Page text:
The film thickness for the applied conductive coating will vary bases based on the antenna type. For example, the conductive coating backplane or ground plane 110 and the conductive coating patch 130 for a GPS patch type antenna are about 3–20 mils each, while the high build dielectric coating 120 is about 20–150 mils. The dielectric coating 120 in most cases will comprise more than one layer of the high build material in order to achieve the required gap between the conductive coating backplane or ground plane 110 and the conductive coating patch or microstrip array or radiating element 130. The conductive coating backplane or ground plane 110, dielectric coating 120, and the conductive coating patch or microstrip array or radiating element 130 are tailored to specific dimensions necessary for a specific frequency range, in a manner which will be well understood by those of ordinary skill in the art.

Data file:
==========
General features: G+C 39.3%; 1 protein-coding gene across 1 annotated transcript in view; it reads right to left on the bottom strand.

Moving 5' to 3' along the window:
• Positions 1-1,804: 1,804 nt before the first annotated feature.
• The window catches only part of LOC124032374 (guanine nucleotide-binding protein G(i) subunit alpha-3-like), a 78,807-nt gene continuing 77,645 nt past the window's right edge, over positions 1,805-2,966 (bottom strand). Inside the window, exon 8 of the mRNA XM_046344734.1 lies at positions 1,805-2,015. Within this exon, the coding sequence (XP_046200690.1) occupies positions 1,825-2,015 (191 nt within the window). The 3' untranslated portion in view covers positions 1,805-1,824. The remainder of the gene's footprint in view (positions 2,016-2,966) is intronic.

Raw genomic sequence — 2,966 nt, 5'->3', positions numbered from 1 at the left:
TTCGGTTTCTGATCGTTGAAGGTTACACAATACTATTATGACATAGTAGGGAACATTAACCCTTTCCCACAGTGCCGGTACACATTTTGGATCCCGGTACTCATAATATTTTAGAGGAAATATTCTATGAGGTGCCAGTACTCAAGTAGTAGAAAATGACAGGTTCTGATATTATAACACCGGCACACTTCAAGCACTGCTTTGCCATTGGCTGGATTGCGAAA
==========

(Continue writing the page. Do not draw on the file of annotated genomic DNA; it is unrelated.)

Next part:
The conductive coating backplane or ground plane 110, dielectric coating 120, and conductive coating patch or microstrip array or radiating element 130 can be formed as self-adhesive sheets or films for ease of application and field maintenance of the antenna 100. The antenna 100 can also include a protective film 400 applied over the conductive coating patch or microstrip array or radiating element 130, the dielectric coating 120, and the conductive coating backplane or ground plane 110, for the purpose of reducing environmental degradation and increasing the life expectancy of the other component parts of the antenna 100. The film 400 is made of a material that will not interfere with the ability of the antenna to receive or transmit the desired frequencies.